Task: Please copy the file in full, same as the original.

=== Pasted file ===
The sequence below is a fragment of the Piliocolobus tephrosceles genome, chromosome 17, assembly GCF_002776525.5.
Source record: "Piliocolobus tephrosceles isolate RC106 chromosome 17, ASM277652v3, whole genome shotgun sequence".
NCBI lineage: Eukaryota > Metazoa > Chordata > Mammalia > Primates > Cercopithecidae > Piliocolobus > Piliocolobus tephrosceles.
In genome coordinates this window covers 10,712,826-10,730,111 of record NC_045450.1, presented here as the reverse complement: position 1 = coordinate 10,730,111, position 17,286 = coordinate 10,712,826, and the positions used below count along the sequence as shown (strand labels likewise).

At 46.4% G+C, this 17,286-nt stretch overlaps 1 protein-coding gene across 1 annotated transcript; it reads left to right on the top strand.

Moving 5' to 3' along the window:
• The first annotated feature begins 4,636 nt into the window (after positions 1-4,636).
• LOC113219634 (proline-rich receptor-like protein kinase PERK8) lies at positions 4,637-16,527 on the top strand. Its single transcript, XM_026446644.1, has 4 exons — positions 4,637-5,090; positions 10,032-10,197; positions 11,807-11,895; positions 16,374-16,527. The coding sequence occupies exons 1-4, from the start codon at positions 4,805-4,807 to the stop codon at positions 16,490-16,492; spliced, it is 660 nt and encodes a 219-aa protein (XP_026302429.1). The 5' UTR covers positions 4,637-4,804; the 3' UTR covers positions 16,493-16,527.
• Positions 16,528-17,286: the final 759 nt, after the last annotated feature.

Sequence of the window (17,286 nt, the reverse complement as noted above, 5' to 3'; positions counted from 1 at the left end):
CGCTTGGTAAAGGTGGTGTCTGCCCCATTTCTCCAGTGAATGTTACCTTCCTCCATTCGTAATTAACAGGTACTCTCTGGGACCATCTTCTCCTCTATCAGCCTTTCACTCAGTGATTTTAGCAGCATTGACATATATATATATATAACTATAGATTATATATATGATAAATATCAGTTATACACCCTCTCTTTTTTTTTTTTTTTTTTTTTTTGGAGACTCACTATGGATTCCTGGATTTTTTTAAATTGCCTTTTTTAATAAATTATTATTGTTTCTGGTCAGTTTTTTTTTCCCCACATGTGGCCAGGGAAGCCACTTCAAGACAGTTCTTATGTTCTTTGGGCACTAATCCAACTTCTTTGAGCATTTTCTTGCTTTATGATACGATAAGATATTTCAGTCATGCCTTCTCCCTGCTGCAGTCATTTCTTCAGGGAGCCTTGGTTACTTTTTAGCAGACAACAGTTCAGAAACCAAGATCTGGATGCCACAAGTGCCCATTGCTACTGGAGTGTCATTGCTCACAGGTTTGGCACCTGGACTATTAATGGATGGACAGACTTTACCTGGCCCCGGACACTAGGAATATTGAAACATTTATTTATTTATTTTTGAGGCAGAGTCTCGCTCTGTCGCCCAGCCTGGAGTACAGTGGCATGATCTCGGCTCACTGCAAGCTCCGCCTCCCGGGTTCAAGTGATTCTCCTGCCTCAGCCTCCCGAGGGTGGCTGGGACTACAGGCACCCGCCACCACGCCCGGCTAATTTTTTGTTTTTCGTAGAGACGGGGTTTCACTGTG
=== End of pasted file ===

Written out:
The sequence below is a fragment of the Piliocolobus tephrosceles genome, chromosome 17, assembly GCF_002776525.5.
Source record: "Piliocolobus tephrosceles isolate RC106 chromosome 17, ASM277652v3, whole genome shotgun sequence".
NCBI lineage: Eukaryota > Metazoa > Chordata > Mammalia > Primates > Cercopithecidae > Piliocolobus > Piliocolobus tephrosceles.
In genome coordinates this window covers 10,712,826-10,730,111 of record NC_045450.1, presented here as the reverse complement: position 1 = coordinate 10,730,111, position 17,286 = coordinate 10,712,826, and the positions used below count along the sequence as shown (strand labels likewise).

At 46.4% G+C, this 17,286-nt stretch overlaps 1 protein-coding gene across 1 annotated transcript; it reads left to right on the top strand.

Moving 5' to 3' along the window:
• The first annotated feature begins 4,636 nt into the window (after positions 1-4,636).
• LOC113219634 (proline-rich receptor-like protein kinase PERK8) lies at positions 4,637-16,527 on the top strand. Its single transcript, XM_026446644.1, has 4 exons — positions 4,637-5,090; positions 10,032-10,197; positions 11,807-11,895; positions 16,374-16,527. The coding sequence occupies exons 1-4, from the start codon at positions 4,805-4,807 to the stop codon at positions 16,490-16,492; spliced, it is 660 nt and encodes a 219-aa protein (XP_026302429.1). The 5' UTR covers positions 4,637-4,804; the 3' UTR covers positions 16,493-16,527.
• Positions 16,528-17,286: the final 759 nt, after the last annotated feature.

Sequence of the window (17,286 nt, the reverse complement as noted above, 5' to 3'; positions counted from 1 at the left end):
CGCTTGGTAAAGGTGGTGTCTGCCCCATTTCTCCAGTGAATGTTACCTTCCTCCATTCGTAATTAACAGGTACTCTCTGGGACCATCTTCTCCTCTATCAGCCTTTCACTCAGTGATTTTAGCAGCATTGACATATATATATATATAACTATAGATTATATATATGATAAATATCAGTTATACACCCTCTCTTTTTTTTTTTTTTTTTTTTTTTGGAGACTCACTATGGATTCCTGGATTTTTTTAAATTGCCTTTTTTAATAAATTATTATTGTTTCTGGTCAGTTTTTTTTTCCCCACATGTGGCCAGGGAAGCCACTTCAAGACAGTTCTTATGTTCTTTGGGCACTAATCCAACTTCTTTGAGCATTTTCTTGCTTTATGATACGATAAGATATTTCAGTCATGCCTTCTCCCTGCTGCAGTCATTTCTTCAGGGAGCCTTGGTTACTTTTTAGCAGACAACAGTTCAGAAACCAAGATCTGGATGCCACAAGTGCCCATTGCTACTGGAGTGTCATTGCTCACAGGTTTGGCACCTGGACTATTAATGGATGGACAGACTTTACCTGGCCCCGGACACTAGGAATATTGAAACATTTATTTATTTATTTTTGAGGCAGAGTCTCGCTCTGTCGCCCAGCCTGGAGTACAGTGGCATGATCTCGGCTCACTGCAAGCTCCGCCTCCCGGGTTCAAGTGATTCTCCTGCCTCAGCCTCCCGAGGGTGGCTGGGACTACAGGCACCCGCCACCACGCCCGGCTAATTTTTTGTTTTTCGTAGAGACGGGGTTTCACTGTG